From her love of silk scarves to her signature scent.
Jacqueline Kennedy Onassis (or Jackie O as she’s fondly known) has long been one of the world’s most beloved beauty icons. The coiffed hair, those bold eyebrows, the oversized sunglasses—the former first lady knew the power of looking and feeling good. Here, Vogue takes a look at her beauty routine, from the foundation she swore by to why champagne was an important part of her diet.
How she looked after her skin
Jackie O’s go-to professional was dermatologist-to-the-stars, Erno Laszlo, who also looked after Marilyn Monroe’s alabaster skin. Much can be gleaned about Onassis’s skincare routine through archival documents from 1963 that made their way into New York’s Makeup Museum. Laszlo’s advice was to avoid “applying more oil or creams,” both to help prevent blackheads and pimples reappearing and simultaneously get rid of the “bumps” she was suffering.
Two of the key products she used were Erno Laszlo’s Phelityl Oil, a pre-cleansing oil designed to dissolve make-up and the day’s grime, and the Light Controlling Lotion, a gentle exfoliating toner which she was also advised to use under her arms. Both are still available today.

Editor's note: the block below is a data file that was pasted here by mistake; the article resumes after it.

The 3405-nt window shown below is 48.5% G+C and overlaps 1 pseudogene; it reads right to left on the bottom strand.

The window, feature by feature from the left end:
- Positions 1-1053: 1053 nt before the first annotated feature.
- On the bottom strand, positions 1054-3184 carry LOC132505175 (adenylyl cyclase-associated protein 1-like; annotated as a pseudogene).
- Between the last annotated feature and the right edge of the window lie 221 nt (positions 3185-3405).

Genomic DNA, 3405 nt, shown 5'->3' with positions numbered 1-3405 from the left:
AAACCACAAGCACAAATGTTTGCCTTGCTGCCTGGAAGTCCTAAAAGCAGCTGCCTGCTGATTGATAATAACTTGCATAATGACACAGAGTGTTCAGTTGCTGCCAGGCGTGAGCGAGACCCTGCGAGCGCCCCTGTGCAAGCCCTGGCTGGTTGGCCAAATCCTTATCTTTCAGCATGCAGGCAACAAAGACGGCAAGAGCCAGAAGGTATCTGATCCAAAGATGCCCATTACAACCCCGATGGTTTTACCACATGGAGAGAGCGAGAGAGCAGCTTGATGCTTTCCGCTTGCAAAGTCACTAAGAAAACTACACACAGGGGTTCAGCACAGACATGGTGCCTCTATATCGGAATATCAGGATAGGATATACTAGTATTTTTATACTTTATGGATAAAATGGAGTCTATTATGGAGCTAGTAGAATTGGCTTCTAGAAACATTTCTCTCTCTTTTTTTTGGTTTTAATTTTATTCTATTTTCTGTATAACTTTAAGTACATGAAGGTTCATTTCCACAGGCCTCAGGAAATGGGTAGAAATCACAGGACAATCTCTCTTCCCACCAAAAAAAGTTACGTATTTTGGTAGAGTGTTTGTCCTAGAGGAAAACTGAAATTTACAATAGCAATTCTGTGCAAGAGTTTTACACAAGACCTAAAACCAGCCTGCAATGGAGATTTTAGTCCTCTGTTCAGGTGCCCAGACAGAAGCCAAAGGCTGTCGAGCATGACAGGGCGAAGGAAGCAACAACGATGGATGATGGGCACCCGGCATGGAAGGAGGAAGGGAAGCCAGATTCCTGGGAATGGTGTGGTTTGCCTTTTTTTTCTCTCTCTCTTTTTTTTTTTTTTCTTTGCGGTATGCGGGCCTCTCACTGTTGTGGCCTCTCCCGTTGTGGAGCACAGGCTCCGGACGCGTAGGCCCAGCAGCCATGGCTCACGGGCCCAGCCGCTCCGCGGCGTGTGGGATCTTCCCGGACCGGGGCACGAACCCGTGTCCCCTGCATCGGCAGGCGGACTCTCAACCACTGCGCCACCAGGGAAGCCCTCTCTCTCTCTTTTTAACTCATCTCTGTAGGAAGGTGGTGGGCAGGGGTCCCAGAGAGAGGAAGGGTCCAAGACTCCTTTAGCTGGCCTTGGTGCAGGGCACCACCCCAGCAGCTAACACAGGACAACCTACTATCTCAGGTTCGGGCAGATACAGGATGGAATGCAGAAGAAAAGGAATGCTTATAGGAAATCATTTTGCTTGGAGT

Erno Laszlo Phelityl Pre-Cleansing Oil$64ERNO LASZLO
Erno Laszlo Light Controlling Toner$75ERNO LASZLO
Her approach to the sun
While Jackie was religious about staying out of the sun and always wore hats on visits to Cape Cod, Laszlo controversially advised against this. Instead, he extolled the benefits of the sun and told her not to fear brown spots because he could “make them fade in the fall.” A far cry from dermatologist advice today (wear sunscreen, people!).
That bouffant hair
Legendary hairstylist Kenneth Battelle, whose hair salon in New York’s Manhattan was filled with the great and the good, is the man behind Jackie’s signature bouffant style. Battelle didn’t just work with Onassis, either; his client list included Lauren Bacall, Diana Vreeland, Jean Shrimpton, Judy Garland, Katharine Hepburn, Marilyn Monroe and Gloria Vanderbilt, and it is said that his softer hairstyles were responsible in part for the demise of the hat.
“I believe hair should be like fabric,” he said. “Light should pass through it, and you should want to put your hand in it.” Rumor has it that upon first meeting Jackie and her “washed-and-ironed hair,” he advised her to grow it so that he could create softer, looser hair via rollers.
This story originally appeared on: Vogue - Author:Hannah Coates